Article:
For several years after I finished my first graduate creative writing degree--right into my early thirties--I struggled through a prolonged writing block. It would occasionally dissipate for a few months but then return. I spent many lonely and joyless hours at the desk trying to finish pieces to no avail.
Back then, the image I had of not being able to write was of a swimmer in a bath tub. Specifically, I visualized myself turning a corner in a large and empty apartment with wood floors. (I once had a chic poetry teacher, equally visiting-assistant-professor-transient, who rented an enormous apartment--rents were cheap--but kept only one item, a typewriter on a table, in most rooms.)
I'd turn the corner to see the bathroom, its door half-open, to find a swimmer in a claw-foot bathtub. His (it was a male) muscular arm was frozen in the air above the tub in the position of a forward crawl, his head tilted outside the bathwater as though to breathe.
For some reason, I was holding an enormous piece of paisley like a feather duster because my intention apparently was to clean the bathroom. I could tell he was a serious swimmer, a real athlete, but somehow stuck in the bathtub.
Sometimes the water itself was frozen and set in stacks, each labeled with a tiny "h" or "c" for Hot and Cold, or rimmed in red or blue.
(Less frequently, I was the one sitting in a claw-foot bathtub, a giant taking a bath in the middle of the day. In the bath water were tug boats and parts of the city I was living near at the time--so, New Orleans at one point. A kimono with an attacking bird of prey on back was always hung on the bathroom door. I'd watch ducks and boats paddle around me.)
What I came to understand is that water is associated with the unconscious and that I was unable to function as a writer because I was afraid of what I would find in myself. In real life, I don't know how to swim very well--a fear of holding my breath and being under "water." I am afraid of being "submerged."
I had been trained--was a serious athlete--through my education but was unable to move because I was in the wrong context: a bathtub, not a swimming pool, poetry, not the openness of any-writing-that-arises. (Maybe I felt a bit like I could be like the Olympian mentioned below.)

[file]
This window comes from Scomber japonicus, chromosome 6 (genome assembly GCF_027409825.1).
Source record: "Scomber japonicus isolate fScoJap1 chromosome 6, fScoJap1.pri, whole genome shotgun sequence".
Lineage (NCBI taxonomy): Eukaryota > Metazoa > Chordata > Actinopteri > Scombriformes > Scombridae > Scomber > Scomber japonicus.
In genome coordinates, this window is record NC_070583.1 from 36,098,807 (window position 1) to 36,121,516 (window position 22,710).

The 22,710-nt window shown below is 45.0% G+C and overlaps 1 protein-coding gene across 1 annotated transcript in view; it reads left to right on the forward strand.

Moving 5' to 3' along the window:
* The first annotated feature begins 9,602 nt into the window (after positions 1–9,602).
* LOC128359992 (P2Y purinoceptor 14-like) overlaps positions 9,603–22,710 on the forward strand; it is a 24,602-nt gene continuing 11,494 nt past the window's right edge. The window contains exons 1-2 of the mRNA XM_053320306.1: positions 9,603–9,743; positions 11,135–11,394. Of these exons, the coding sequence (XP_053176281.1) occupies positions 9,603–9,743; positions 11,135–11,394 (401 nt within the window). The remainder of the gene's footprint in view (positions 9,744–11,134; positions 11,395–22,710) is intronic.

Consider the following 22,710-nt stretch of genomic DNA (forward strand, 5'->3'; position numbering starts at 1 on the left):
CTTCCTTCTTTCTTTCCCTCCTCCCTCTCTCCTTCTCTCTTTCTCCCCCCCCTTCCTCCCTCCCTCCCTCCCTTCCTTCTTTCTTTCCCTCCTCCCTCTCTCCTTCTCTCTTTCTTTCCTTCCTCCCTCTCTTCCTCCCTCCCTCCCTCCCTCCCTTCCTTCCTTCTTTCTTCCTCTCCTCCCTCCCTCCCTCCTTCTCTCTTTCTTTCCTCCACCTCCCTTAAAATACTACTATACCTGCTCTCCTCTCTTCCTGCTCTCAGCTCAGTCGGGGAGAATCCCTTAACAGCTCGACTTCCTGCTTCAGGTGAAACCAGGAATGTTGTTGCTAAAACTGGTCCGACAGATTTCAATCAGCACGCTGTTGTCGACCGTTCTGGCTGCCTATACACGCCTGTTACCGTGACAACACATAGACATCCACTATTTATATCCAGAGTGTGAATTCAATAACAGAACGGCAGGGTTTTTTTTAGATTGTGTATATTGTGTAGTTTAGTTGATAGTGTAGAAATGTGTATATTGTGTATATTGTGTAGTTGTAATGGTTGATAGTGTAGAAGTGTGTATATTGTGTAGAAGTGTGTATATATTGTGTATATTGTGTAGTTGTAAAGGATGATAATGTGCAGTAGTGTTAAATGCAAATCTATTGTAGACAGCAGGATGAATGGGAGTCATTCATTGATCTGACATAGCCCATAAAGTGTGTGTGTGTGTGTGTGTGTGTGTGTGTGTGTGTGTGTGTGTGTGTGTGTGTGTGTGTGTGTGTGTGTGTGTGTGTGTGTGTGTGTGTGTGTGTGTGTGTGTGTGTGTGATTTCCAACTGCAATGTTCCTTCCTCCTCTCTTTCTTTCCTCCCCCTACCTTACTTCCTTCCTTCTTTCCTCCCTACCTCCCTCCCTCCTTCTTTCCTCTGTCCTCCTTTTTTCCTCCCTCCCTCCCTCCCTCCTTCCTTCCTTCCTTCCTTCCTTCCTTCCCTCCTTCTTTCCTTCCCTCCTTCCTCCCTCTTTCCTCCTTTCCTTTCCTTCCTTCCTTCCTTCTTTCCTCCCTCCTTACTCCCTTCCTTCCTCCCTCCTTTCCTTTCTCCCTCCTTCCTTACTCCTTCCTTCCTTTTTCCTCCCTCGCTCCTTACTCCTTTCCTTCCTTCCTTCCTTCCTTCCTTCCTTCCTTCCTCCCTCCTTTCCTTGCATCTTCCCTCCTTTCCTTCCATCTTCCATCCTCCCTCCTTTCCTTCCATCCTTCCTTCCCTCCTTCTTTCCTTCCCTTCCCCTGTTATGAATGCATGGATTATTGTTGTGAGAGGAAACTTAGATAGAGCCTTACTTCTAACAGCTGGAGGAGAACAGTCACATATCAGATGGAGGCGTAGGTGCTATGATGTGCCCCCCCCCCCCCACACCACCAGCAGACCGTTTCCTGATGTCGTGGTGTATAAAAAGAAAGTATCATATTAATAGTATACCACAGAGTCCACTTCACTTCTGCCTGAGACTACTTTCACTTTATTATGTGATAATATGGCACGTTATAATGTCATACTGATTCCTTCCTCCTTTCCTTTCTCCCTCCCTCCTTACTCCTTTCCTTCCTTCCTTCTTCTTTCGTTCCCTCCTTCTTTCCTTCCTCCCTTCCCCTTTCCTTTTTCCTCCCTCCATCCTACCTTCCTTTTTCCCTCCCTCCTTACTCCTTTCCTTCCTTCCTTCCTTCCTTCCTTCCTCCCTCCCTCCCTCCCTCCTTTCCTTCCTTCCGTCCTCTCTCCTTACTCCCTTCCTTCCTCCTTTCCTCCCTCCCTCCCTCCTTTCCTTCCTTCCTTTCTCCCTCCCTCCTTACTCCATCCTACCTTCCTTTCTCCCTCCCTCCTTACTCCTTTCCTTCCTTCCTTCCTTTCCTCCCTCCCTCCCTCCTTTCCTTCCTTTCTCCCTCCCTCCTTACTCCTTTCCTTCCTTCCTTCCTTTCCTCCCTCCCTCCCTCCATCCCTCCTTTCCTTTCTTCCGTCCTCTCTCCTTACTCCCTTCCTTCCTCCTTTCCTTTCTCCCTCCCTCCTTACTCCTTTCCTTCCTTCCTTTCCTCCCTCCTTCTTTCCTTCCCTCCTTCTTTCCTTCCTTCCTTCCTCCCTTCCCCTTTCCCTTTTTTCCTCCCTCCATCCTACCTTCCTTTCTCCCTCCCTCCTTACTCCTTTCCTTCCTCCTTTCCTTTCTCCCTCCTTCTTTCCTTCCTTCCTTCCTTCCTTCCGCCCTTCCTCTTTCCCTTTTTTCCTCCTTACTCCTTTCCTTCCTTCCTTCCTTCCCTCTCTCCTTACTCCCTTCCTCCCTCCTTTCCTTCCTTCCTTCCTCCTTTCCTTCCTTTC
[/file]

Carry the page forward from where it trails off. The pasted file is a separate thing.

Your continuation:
He couldn't swim not only because he was confined to a bathtub (where the substance, water, does resemble what he would have found in his normal context of a pool, just too small an amount) but because the water itself was frozen, stacked, organized by "temperature." The passions were separated into two binaries, overly simplistic and neat.
The bathtub was claw-foot--not contemporary--not because I had a penchant for renting apartments in Victorians but because it's aggressive, slightly personified, capable of moving and taking my swimmer with it.
What did I eventually take away from this image of my writing block? The need to give myself more of the unconscious to move around in (so let myself write prose as well as poetry). The recognition that all sorts of feelings will be mixed up in that water. Patience with the fact that I was afraid and a resolve to proceed. The basic "physical" action of just moving, without judging the result. Treat all writing as freewriting, private writing, low-stakes writing until I feel joy in the work. Then decide whether I want to up the anty, show to others, send out for feedback or publication.
Just as words carry around conceptual metaphors (see June 2013 post), each of us carries around certain associations with writing difficulty.
When you contemplate the writing blocks or writing-related anxiety you have experienced, what image comes to mind? Freewrite. Describe it in detail; use your senses; provide a setting, if possible. Then unpack it: look at what you've written. Watching your breathing, see what arises. What could this image mean for you? See if you can write a piece--poetry, prose, just a paragraph--from your image. (Here's the poem--below--I wrote from my own image of block.)
From Control Bird Alt Delete (2013 Iowa Poetry Prize, forthcoming from the University of Iowa Press, 2014):
A Lake in the Hand
Swimming through the indents,and across the herringbone lake
the plane of handwriting and flourishes,
the lines of the palm, a flock of tabs
in the houndstooth sky above the lake,
I bump into a fancy signature
swimming in his lace collar and tweed coat
through the joys and concerns,
around the Rose and Thorn,
the jumps in time, gaps in knowledge
in the channels of the palm, before the school of tabs
hits the pilings, the concrete side of the dam
that is thinking about daytime television drama.
Let me say he is in a belletristic font
that he is making tremendous splashes while doing a forward crawl
and that some of the splashes look like words,
so that along with blue-rimmed pieces of water,
and red-rimmed pieces of water, a Pardon
me scoots forward, each wave a different color
in its wake
and I see that he is toweling off on the other shore.
A quill-like figure on a landscape of graphic design elements,
a city-state where the primary crop is cyclones
and pyramids. Whereas two score years ago, I saw
a swimmer in a claw-foot bath tub
as I was cleaning the house with my paisley.
His arm was raised like a branch
fallen on a river, the water stacked in the tub,
little “h”s on some pieces, blue rims on others,
holes to hook fingers in and transport others.
I knew he was an Olympian
swimming at the Y, a great M in a sentence
of blue and yellow tiles
and in this document of a new freedom
a Greek key pattern fills the lake,
w/ houses that are monuments along the shore,
a flock of typed X’s clatters in,
this last line with me on it like a ball
this last line zigzags
and fills the barn,
houndstooth spills into
the barn, where a small red duck paddles
innocently, in circles.